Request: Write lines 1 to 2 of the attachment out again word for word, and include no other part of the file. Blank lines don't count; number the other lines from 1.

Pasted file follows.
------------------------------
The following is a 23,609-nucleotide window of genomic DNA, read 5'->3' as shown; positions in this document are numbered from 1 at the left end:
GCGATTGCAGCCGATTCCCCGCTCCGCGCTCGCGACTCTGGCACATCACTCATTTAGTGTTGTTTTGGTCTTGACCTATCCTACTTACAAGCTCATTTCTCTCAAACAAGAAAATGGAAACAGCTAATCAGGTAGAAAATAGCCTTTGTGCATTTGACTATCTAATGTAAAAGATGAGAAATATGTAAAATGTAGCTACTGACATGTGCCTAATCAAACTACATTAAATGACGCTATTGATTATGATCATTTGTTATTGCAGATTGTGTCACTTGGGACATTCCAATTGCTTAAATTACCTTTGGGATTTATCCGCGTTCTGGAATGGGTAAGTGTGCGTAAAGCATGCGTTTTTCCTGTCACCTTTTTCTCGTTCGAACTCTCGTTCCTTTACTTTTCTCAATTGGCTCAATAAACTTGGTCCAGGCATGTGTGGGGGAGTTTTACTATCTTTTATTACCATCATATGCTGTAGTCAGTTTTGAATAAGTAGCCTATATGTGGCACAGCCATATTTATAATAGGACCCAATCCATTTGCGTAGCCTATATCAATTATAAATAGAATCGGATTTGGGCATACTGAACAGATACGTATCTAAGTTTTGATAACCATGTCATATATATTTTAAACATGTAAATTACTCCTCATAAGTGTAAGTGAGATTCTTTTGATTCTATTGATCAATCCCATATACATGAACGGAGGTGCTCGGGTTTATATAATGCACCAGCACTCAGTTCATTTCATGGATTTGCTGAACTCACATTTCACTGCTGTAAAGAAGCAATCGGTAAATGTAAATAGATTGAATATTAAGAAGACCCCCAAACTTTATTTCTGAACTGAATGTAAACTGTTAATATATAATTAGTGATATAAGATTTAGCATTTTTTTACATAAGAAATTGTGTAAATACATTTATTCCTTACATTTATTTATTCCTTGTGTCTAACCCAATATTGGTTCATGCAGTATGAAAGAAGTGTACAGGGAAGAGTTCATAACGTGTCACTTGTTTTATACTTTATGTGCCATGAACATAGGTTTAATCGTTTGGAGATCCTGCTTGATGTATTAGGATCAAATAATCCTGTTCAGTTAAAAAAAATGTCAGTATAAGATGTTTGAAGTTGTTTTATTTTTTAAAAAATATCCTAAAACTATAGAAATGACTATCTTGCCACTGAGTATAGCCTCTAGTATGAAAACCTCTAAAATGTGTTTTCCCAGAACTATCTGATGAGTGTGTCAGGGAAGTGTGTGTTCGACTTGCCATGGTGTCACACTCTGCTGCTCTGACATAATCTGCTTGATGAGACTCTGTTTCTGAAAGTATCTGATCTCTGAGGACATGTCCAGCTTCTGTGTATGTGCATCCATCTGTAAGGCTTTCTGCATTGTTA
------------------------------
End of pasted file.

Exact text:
The following is a 23,609-nucleotide window of genomic DNA, read 5'->3' as shown; positions in this document are numbered from 1 at the left end:
GCGATTGCAGCCGATTCCCCGCTCCGCGCTCGCGACTCTGGCACATCACTCATTTAGTGTTGTTTTGGTCTTGACCTATCCTACTTACAAGCTCATTTCTCTCAAACAAGAAAATGGAAACAGCTAATCAGGTAGAAAATAGCCTTTGTGCATTTGACTATCTAATGTAAAAGATGAGAAATATGTAAAATGTAGCTACTGACATGTGCCTAATCAAACTACATTAAATGACGCTATTGATTATGATCATTTGTTATTGCAGATTGTGTCACTTGGGACATTCCAATTGCTTAAATTACCTTTGGGATTTATCCGCGTTCTGGAATGGGTAAGTGTGCGTAAAGCATGCGTTTTTCCTGTCACCTTTTTCTCGTTCGAACTCTCGTTCCTTTACTTTTCTCAATTGGCTCAATAAACTTGGTCCAGGCATGTGTGGGGGAGTTTTACTATCTTTTATTACCATCATATGCTGTAGTCAGTTTTGAATAAGTAGCCTATATGTGGCACAGCCATATTTATAATAGGACCCAATCCATTTGCGTAGCCTATATCAATTATAAATAGAATCGGATTTGGGCATACTGAACAGATACGTATCTAAGTTTTGATAACCATGTCATATATATTTTAAACATGTAAATTACTCCTCATAAGTGTAAGTGAGATTCTTTTGATTCTATTGATCAATCCCATATACATGAACGGAGGTGCTCGGGTTTATATAATGCACCAGCACTCAGTTCATTTCATGGATTTGCTGAACTCACATTTCACTGCTGTAAAGAAGCAATCGGTAAATGTAAATAGATTGAATATTAAGAAGACCCCCAAACTTTATTTCTGAACTGAATGTAAACTGTTAATATATAATTAGTGATATAAGATTTAGCATTTTTTTACATAAGAAATTGTGTAAATACATTTATTCCTTACATTTATTTATTCCTTGTGTCTAACCCAATATTGGTTCATGCAGTATGAAAGAAGTGTACAGGGAAGAGTTCATAACGTGTCACTTGTTTTATACTTTATGTGCCATGAACATAGGTTTAATCGTTTGGAGATCCTGCTTGATGTATTAGGATCAAATAATCCTGTTCAGTTAAAAAAAATGTCAGTATAAGATGTTTGAAGTTGTTTTATTTTTTAAAAAATATCCTAAAACTATAGAAATGACTATCTTGCCACTGAGTATAGCCTCTAGTATGAAAACCTCTAAAATGTGTTTTCCCAGAACTATCTGATGAGTGTGTCAGGGAAGTGTGTGTTCGACTTGCCATGGTGTCACACTCTGCTGCTCTGACATAATCTGCTTGATGAGACTCTGTTTCTGAAAGTATCTGATCTCTGAGGACATGTCCAGCTTCTGTGTATGTGCATCCATCTGTAAGGCTTTCTGCATTGTTA